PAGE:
This is a guest post from Allison Hail. Allison is a creative writer living in Wellington, New Zealand whose work has been published in various sites. She’s also known for her love of anything related to travel and technology. Discover more of her work here

Your employees are a crucial aspect of your company, but how do you attract the right people to work for you?

Having a great company culture is not only a key aspect of recruiting the right candidates, but also retaining them. Employees nowadays look for certain things in a company, and it’s important to promote your company culture in the right way.

Here are a few ways to promote your company culture to ensure that you attract the right candidates.

Social Media

In our digital age, social media is the perfect place to show off your company culture, and there are infinite ways to do so. Try posting pictures and short videos of your company’s events such as conferences and Christmas parties. A great idea is to have a different employee take over the company’s Instagram or Facebook account each week. This can be at the office, out on volunteer days or even working from home.

Showcasing your company culture can give potential candidates a good understanding of its values. This way, they can see what an average day looks like from the eyes of different people. Be sure to encourage your candidates to follow your social media channels so they can stay up to date with what’s going on.

Your Website

When your candidates are looking for more information about your company, they’re sure to turn to your website. Your website is the first thing they turn to before deciding whether to apply for an interview, so make sure your company culture is reflected here. Communicate your company’s vision and values as a business. Tell your potential employees how you’ll nurture their learning and development. Let them know about the positive environment you’ll provide them too.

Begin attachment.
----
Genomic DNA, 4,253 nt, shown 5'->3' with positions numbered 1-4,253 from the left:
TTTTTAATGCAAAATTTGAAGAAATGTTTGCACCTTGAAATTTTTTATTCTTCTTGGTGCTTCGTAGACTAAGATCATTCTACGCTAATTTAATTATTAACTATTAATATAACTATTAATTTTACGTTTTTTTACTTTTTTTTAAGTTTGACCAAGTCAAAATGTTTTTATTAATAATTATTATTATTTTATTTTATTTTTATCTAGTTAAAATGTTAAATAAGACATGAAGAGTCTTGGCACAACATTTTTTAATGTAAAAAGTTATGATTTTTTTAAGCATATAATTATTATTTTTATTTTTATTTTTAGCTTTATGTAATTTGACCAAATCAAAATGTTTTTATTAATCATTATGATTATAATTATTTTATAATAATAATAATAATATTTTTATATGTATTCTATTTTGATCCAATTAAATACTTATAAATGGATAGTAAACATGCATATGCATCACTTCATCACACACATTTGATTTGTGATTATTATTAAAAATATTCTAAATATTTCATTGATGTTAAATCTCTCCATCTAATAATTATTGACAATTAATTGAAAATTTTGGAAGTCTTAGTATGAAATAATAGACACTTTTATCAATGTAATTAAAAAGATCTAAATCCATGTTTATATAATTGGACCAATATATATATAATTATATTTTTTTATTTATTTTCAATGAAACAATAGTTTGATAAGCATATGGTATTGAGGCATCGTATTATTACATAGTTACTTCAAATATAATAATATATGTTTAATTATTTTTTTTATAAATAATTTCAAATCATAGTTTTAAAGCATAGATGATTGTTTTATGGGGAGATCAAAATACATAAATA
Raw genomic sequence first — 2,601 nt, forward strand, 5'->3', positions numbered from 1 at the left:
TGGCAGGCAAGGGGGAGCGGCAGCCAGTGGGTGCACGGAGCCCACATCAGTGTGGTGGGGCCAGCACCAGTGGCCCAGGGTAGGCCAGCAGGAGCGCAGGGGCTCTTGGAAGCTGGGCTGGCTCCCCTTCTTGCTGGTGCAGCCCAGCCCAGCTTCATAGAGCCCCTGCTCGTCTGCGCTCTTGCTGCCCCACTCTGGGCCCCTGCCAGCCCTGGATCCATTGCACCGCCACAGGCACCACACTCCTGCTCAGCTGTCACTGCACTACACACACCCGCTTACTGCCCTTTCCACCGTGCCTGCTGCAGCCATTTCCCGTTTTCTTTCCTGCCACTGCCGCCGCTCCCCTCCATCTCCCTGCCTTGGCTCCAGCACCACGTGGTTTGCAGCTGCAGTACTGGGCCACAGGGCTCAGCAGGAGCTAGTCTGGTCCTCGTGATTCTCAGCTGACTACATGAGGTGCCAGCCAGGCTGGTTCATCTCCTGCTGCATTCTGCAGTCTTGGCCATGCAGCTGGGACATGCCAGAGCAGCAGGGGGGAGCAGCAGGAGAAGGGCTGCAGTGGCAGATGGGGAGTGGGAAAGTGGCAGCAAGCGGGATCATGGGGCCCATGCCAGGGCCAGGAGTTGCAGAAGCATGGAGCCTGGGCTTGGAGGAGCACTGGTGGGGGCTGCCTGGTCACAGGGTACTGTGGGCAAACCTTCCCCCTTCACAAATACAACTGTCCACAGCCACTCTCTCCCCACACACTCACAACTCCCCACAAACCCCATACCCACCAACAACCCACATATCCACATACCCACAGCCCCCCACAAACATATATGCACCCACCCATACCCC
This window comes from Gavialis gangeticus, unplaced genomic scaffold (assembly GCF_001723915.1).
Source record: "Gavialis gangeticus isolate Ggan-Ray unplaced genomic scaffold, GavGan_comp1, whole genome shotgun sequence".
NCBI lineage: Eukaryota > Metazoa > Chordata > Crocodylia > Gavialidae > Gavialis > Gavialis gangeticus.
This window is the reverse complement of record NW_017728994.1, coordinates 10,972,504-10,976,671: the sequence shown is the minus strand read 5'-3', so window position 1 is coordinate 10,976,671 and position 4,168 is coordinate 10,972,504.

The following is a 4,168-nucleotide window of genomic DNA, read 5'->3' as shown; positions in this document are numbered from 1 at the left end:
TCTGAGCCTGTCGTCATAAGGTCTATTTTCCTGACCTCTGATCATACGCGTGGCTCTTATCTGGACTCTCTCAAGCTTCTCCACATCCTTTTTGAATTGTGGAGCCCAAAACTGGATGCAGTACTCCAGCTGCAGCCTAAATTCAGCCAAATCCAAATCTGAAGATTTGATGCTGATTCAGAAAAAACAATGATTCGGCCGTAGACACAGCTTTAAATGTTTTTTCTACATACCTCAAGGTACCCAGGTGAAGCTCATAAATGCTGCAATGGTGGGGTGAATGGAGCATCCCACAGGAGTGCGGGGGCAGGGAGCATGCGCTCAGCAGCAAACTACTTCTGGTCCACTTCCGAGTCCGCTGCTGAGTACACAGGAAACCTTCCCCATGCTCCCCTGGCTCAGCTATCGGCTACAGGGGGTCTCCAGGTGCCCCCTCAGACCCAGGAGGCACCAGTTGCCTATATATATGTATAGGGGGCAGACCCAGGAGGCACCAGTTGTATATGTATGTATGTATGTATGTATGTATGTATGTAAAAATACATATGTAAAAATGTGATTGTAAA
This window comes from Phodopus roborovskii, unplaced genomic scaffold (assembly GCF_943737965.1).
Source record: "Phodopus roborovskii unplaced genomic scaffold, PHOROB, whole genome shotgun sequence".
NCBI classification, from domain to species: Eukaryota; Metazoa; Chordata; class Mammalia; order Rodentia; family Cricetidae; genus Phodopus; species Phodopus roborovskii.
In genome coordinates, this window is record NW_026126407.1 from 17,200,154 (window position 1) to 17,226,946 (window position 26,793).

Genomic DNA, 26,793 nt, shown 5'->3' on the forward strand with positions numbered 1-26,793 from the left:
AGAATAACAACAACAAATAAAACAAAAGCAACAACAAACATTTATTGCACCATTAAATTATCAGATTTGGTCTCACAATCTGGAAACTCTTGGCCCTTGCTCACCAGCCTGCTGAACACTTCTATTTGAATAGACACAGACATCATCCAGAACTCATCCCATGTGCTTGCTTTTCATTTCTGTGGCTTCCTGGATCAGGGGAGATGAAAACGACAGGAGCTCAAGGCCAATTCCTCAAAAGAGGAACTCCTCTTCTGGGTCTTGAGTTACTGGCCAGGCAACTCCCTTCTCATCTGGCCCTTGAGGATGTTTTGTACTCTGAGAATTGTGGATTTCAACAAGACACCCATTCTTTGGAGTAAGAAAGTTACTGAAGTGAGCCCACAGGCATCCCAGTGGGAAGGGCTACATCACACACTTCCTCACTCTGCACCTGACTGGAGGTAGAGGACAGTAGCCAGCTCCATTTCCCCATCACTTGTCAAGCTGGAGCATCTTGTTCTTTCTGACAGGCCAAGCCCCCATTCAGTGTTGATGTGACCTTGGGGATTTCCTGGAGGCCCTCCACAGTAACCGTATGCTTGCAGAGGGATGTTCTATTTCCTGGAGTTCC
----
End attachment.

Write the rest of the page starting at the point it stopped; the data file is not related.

You could even include some testimonials from recent hires. Create short videos of existing employees. This is a warm way to connect with potential candidates and gives your website some personality. Friendly and welcoming company culture will be sure to attract the perfect candidates.

Job Postings

Your listing on your company’s career site or a third party site is the first thing a potential candidate sees. Use your job listing as an opportunity to talk about what your company can provide them when they work for you. If your company incorporates flexible working into their culture, communicate this. Candidates like to have the freedom of working from home, especially if they have to look after their little ones during the day.

“Dress-for-your-day” and “work-life balance” are great keywords to use in your job listing, if your company encourages it. Also talk about what other employee benefits your company offers, such as health insurance and company perks, as this is a great way to reflect your company’s culture.

Image Source: Pxhere

In the Interview

If your candidate has made it to this step, there’s no doubt they would have done some research on your company. Nobody likes interviews, but they’re necessary for the recruitment process. Interviews can give your company an understanding of the candidate’s capability and professionalism.

Interviews are also the perfect opportunity to demonstrate your company culture. Structure the interview depending on the style of the business to give your candidate some immediate insight. Involve existing employees in the interview process and allow them to answer some of the candidate’s questions. This makes the entire interview more free-flowing and relaxed. Try to make them excited to work for your company rather than nervous.

Company culture is one of the key things candidates look for in an organisation. Finding the right candidate for your company means they will be genuinely thrilled to work for you. Employees who find themselves in a company with a culture that resonates with them are guaranteed to perform better.